PORTAGE PARK — Residents can learn more about Portage Park history at a walking tour this weekend.
Portage Park residents Giovina Romandine and Lance Baker will lead people on a two-and-a-half-hour walking tour 11 a.m. Sunday through the area. They’ll highlight neighborhood history, architecture, longstanding local businesses and recent developments.
The tour will start at City News Café, 4018 N. Cicero Ave., at Six Corners and then wind past the Portage Park Theater, parks, longtime local businesses and early 20th century bungalows. It will end at the Patio Theater, 6008 W. Irving Park Road.
Attendees can join the organizers for a visit to the all-you-can-eat Polish buffet Jolly Inn, 6501 W. Irving Park Road in Dunning, after the tour is over, the tour guides said.
Attendees will learn more about the community’s immigrant roots and hear from small business owners who have seen decades of changes in the area.
Romandine, who has lived in the neighborhood for 37 years and runs a Meetup group called 1001 Things to See in Chicago Before You Die, hopes the tour will put Portage Park on the map for Chicagoans who aren’t familiar with the area — and teach history to those who are Far Northwest Siders.
“I want to show that Portage is affordable, quiet … [although] the hipsters are coming — we are getting a lot of young families moving into the neighborhood,” Romandine said with a laugh. “Portage Park gets overlooked …. but there is so much happening at Six Corners [and] new restaurants.”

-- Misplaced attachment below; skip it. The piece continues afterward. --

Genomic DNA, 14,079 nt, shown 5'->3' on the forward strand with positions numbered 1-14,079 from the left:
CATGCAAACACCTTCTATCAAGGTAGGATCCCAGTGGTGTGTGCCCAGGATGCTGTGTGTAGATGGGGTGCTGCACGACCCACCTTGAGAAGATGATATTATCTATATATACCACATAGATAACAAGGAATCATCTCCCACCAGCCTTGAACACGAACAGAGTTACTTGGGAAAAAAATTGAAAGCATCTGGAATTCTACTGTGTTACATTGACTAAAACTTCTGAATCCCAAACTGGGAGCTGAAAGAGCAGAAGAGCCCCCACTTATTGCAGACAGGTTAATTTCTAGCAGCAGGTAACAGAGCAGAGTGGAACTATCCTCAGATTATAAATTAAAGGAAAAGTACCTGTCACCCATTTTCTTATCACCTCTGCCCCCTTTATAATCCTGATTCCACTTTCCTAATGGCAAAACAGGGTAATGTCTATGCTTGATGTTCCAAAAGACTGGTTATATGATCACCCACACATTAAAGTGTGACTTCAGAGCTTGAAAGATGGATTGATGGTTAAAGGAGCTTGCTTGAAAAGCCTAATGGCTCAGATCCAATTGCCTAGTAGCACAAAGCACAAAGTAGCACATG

Attendees can expect a game to be played while on the 3-mile walking tour: guessing how much bungalows are selling for, Romandine said. Earlier this month, she got a small group together to test the tour, and people were shocked by the affordability of the Portage Park homes, she said.
Romandine is working with Chicago for Chicagoans, a volunteer-run nonprofit touring business that creates inclusive walking tours by and for Chicago residents. The endeavor began six years ago by Patti Swanson, the company’s executive director, who encourages locals to be familiar with their blocks and learn from passionate residents.
Swanson loves getting “people with important lived experiences in the community to give the tour,” such as Romandine, a longtime Portage Park resident with knowledge about the area, Swanson said.
Swanson begged Romandine to show off her neighborhood in a tour, she said. It’s been in the works since before the pandemic but is finally a reality, Swanson said.
All of the company’s tours are free, but a pay-what-you-can suggested donation is requested. Money helps pay the tour guides as well as manage the nonprofit’s expenses, Swanson said. The group offers tours led by residents and historians in almost 30 Chicago neighborhoods.
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